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Just Like Someone Without Mental Illness Only More So: A Memoir (Paperback)
More than thirty years after the publication of his acclaimed memoir The Eden Express, Mark Vonnegut continues his story in this searingly funny, iconoclastic account of coping with mental illness, finding his calling, and learning that willpower isn’t nearly enough.
Here is Mark’s life childhood as the son of a struggling writer, as well as the world after Mark was released from a mental hospital. At the late age of twenty-eight and after nineteen rejections, he is finally accepted to Harvard Medical School, where he gains purpose, a life, and some control over his condition. There are the manic episodes, during which he felt burdened with saving the world, juxtaposed against the real-world responsibilities of running a pediatric practice.
Ultimately a tribute to the small, daily, and positive parts of a life interrupted by bipolar disorder, Just Like Someone Without Mental Illness Only More So is a wise, unsentimental, and inspiring book that will resonate with generations of readers.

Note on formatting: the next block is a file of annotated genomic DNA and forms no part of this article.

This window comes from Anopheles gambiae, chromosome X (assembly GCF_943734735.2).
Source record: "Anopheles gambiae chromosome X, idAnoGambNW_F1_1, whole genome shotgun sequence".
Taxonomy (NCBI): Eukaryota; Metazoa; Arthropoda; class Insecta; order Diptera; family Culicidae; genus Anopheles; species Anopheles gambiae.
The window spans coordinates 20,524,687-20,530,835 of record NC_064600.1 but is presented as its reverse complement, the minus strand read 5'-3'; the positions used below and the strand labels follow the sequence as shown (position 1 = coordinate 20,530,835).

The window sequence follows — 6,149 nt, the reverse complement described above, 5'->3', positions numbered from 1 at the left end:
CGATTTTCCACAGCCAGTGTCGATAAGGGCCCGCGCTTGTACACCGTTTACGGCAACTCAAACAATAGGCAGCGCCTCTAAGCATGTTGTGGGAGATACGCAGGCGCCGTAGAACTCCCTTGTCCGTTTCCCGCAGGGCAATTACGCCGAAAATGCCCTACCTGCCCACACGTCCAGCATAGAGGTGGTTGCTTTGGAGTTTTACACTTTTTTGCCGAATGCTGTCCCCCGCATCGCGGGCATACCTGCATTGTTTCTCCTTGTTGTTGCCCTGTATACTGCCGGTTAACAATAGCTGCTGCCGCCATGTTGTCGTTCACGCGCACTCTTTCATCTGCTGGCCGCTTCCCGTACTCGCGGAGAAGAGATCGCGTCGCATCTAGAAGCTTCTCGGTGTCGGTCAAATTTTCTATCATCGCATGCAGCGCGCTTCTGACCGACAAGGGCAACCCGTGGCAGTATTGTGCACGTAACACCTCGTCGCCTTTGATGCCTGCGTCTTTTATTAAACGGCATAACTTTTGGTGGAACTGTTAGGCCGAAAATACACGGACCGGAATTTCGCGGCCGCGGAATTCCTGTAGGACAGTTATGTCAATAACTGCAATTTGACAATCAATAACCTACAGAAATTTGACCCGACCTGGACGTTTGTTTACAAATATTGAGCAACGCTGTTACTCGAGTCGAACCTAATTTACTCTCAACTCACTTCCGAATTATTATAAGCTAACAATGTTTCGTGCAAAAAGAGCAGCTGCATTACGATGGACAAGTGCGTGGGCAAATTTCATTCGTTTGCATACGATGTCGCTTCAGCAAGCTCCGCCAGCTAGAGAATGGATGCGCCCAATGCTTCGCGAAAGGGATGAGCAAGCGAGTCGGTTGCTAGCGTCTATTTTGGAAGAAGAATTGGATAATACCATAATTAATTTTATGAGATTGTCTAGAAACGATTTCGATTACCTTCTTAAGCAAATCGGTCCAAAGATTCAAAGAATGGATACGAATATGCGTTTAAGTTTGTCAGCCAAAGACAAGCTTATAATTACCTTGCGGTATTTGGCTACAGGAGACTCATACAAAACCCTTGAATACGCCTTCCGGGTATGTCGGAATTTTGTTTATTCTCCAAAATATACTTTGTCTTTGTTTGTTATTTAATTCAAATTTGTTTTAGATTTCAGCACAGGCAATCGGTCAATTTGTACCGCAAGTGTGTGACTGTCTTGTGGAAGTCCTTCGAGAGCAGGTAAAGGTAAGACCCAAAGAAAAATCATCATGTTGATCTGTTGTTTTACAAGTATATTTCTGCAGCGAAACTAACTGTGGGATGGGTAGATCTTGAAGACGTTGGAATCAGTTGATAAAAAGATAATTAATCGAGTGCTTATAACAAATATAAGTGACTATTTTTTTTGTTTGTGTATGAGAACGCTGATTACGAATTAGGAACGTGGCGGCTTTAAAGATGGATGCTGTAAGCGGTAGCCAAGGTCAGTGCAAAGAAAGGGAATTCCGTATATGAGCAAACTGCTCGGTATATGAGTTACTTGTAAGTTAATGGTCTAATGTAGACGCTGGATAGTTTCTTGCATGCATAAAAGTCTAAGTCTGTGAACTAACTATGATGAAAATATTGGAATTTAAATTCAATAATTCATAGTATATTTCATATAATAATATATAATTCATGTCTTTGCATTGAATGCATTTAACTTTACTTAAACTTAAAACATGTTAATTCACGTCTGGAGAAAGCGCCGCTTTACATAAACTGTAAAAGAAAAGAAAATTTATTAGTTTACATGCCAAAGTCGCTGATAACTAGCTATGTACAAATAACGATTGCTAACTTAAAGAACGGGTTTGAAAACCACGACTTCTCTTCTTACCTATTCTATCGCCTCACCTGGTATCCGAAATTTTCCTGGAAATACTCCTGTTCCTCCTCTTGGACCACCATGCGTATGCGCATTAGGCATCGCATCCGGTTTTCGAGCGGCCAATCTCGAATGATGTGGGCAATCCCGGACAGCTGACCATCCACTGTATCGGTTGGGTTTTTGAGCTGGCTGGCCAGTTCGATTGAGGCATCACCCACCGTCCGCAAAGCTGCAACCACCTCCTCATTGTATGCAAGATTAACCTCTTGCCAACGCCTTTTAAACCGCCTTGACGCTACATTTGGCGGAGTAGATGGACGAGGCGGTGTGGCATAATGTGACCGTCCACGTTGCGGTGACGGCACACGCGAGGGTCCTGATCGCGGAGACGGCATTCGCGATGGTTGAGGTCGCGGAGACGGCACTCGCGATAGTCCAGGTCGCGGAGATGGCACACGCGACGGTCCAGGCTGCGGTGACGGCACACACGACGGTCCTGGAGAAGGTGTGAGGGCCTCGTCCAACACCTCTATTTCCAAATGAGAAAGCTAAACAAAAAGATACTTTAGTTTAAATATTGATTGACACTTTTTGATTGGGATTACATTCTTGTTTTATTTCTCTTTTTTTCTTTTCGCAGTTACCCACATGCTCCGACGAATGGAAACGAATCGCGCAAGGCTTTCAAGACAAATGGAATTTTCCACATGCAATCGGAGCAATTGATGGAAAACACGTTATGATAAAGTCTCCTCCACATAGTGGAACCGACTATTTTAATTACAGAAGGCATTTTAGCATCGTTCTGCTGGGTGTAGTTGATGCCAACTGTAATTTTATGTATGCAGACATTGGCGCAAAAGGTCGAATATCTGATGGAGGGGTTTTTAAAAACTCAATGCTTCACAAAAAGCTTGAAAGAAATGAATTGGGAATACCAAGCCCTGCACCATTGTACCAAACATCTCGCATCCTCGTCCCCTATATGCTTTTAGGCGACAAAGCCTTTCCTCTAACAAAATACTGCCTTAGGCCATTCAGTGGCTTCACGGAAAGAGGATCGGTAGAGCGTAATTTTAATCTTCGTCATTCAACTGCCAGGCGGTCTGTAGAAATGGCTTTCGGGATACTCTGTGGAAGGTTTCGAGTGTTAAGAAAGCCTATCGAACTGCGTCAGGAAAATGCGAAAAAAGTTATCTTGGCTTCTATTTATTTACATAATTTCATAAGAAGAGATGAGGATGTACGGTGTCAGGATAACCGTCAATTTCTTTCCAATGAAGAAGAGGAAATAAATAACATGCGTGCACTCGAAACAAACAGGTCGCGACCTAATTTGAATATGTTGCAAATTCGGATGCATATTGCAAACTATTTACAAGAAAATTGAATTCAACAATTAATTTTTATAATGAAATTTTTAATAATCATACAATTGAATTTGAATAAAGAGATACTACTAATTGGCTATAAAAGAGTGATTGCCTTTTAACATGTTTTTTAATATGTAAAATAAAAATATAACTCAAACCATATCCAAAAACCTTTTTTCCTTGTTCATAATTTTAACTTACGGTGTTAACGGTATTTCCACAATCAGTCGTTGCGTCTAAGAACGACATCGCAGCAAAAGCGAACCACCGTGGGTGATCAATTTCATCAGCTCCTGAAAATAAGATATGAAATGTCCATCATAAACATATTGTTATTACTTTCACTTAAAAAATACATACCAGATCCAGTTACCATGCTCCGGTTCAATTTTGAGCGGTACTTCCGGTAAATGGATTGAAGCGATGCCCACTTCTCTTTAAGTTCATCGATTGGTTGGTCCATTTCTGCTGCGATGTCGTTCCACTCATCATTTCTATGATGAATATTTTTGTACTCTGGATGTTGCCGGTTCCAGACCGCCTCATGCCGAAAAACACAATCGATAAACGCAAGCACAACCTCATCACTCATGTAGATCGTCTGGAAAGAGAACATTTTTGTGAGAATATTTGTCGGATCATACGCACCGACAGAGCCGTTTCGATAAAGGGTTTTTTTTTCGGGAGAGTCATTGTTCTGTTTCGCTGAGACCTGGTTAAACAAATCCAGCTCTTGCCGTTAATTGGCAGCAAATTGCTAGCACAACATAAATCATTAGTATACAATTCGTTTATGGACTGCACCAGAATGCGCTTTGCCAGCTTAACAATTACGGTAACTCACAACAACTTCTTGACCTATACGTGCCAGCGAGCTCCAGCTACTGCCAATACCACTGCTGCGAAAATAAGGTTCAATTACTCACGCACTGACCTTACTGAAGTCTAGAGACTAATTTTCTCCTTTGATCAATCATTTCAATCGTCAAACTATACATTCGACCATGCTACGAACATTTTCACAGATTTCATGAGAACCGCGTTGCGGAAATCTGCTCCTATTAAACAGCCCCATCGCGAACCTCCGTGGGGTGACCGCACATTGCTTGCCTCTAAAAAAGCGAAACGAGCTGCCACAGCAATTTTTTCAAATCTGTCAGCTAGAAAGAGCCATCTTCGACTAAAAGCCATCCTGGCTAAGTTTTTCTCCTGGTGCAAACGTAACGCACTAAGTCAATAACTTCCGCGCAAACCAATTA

About the Author
Mark Vonnegut is the only son of the late Kurt Vonnegut and Jane Cox Vonnegut and the author of The Eden Express: A Memoir of Insanity, an ALA Notable Book. A full-time practicing pediatrician, he lives in Massachusetts with his wife and son.
NAMED ONE OF THE BEST BOOKS OF THE YEAR BY
San Francisco Chronicle • Milwaukee Journal Sentinel
“Vonnegut has written a searingly honest account of a particular kind of hell and managing to triumph despite everything—a true thing of value.”—San Francisco Chronicle
“[Mark] Vonnegut shares with his late father a knack for throwing down sentences—many sentences—of such naked wit and intelligence they make a reader stop for an extra beat.”—San Jose Mercury News
“[A] remarkable new memoir . . . many fascinating accounts of what it was like growing up with a still-struggling writer father.”—The Boston Globe
“Mark Vonnegut tells a strange and funny story in a strong, tensile style—at their frequent best, his sentences are like shards of colored glass: beautiful, but liable to cause damage.”—Palm Beach Post
“Mordantly witty, slightly subversive.”—Publishers Weekly